Computational Cosmology

3 - 7 December 2018

Venue: Lorentz Center@Oort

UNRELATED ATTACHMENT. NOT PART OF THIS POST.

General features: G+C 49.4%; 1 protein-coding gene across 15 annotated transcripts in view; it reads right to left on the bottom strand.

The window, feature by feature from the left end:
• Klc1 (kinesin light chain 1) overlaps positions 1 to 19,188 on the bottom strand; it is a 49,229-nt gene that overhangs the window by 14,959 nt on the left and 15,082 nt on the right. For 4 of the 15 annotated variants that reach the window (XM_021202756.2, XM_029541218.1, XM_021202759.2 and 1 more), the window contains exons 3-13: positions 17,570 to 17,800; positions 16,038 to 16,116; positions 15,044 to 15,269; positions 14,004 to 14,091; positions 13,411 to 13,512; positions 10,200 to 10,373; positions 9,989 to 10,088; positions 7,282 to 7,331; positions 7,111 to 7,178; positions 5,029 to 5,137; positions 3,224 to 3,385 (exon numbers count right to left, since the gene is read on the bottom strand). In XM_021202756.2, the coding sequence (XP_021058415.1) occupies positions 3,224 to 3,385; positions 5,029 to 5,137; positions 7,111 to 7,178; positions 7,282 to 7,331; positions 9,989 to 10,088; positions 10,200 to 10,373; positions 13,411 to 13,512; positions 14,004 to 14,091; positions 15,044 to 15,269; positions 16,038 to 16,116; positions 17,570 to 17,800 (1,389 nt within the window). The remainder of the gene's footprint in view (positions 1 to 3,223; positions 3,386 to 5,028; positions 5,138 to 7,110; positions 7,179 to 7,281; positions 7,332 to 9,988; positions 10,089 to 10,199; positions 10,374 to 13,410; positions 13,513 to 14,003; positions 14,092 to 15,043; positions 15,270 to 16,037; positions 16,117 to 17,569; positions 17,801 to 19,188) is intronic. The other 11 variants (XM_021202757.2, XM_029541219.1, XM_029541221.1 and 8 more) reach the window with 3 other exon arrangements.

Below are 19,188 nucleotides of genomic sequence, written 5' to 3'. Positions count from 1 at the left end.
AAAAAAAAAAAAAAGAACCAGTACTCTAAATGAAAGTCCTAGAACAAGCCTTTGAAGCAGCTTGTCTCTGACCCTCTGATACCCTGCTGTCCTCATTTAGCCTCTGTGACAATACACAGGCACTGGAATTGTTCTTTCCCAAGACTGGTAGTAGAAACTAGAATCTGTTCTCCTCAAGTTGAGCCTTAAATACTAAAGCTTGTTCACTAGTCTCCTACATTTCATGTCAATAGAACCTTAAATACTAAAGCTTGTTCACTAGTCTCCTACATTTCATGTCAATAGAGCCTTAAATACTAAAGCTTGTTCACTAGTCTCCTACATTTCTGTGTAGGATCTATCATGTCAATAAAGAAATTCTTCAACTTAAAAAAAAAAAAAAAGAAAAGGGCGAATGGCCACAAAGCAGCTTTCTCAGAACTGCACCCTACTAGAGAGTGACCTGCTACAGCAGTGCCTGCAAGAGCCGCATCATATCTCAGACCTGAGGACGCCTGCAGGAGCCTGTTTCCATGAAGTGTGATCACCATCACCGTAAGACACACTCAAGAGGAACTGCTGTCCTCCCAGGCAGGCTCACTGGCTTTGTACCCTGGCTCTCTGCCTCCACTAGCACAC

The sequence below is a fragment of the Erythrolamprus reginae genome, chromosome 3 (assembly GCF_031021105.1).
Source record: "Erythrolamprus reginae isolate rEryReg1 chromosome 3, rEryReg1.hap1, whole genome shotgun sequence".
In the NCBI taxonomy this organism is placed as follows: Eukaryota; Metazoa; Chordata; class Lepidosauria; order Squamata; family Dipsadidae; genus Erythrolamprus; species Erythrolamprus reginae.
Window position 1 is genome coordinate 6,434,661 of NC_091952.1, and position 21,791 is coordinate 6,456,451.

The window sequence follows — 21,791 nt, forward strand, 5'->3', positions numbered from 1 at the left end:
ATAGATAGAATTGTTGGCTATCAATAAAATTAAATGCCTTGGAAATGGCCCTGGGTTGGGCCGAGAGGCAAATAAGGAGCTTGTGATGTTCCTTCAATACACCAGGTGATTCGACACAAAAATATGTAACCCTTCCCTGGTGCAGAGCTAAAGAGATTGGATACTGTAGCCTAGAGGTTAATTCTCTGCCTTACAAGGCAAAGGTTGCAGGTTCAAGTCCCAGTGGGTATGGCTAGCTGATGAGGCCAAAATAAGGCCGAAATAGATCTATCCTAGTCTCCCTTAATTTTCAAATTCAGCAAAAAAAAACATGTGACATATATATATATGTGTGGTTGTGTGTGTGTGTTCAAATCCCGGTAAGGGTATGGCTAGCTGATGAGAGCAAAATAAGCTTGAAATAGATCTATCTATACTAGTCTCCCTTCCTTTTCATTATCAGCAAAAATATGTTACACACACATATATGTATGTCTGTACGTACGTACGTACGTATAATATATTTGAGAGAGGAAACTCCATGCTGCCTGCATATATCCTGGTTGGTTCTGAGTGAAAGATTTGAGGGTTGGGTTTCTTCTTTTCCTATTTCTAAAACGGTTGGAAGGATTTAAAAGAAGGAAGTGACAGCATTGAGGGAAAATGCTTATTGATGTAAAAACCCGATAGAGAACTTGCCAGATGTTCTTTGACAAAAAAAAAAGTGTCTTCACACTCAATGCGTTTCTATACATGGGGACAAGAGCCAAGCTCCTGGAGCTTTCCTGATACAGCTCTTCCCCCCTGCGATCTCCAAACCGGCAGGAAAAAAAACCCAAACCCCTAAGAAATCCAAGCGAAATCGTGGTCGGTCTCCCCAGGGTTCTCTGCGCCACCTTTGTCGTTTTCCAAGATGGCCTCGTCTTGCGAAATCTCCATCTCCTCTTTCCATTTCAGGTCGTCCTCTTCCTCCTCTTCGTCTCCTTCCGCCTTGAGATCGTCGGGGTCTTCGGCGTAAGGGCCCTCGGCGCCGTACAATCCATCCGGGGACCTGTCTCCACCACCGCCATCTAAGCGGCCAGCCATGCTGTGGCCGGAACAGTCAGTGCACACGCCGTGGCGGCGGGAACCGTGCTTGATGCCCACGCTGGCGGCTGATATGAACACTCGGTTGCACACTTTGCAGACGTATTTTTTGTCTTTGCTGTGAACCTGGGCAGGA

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Description: Cosmological simulations have become an indispensable tool for studies of supermassive black holes, galaxies, clusters of galaxies, the intergalactic medium, and large-scale structure. Such simulations show that a small number of simple physical laws can give rise to an amazingly rich phenomenology, in remarkable agreement with many aspects of that observed. The continuing increase in the speed and memory of computers and improvements in algorithms allow us to perform ever more detailed simulations to help guide the interpretation of complex astronomical phenomena. Although the results of recent cosmological simulations are impressive, their reliance on highly simplified models for unresolved “sub-grid" processes precludes a full understanding. Fortunately, simulations zooming into a small number of objects are able to move the transition to subgrid physics to smaller and smaller scales. Simulations are beginning to include radiation transport, magnetohydrodynamics, cosmic rays, a cold interstellar phase, and (time-dependent) chemistry, though not all at once. At the other end of the spectrum, dark matter only simulations, semi-empirical (e.g. abundance matching) models and semi-analytic models are quickly increasing in size and precision. Such simulations remain critical for the preparation and interpretation of cosmological surveys of large-scale structure. In this regard the modelling of alternative cosmologies is making great strides. Aim:  The aim of this workshop is a strengthened synergy between the three types of cosmological simulations: large-scale collisionless models, optionally combined with semi-analytics, hydrodynamical simulations of representative volumes, and zooms of individual objects that include more physics. The workshop will build on previous meetings organized by the Virgo consortium for cosmological supercomputer simulations. Other important goals of the workshop are to train young researchers, to make progress with the existing international Virgo projects, to initiate new collaborations for the analysis of the simulations, and to come up with ideas and proposals for future simulation projects.


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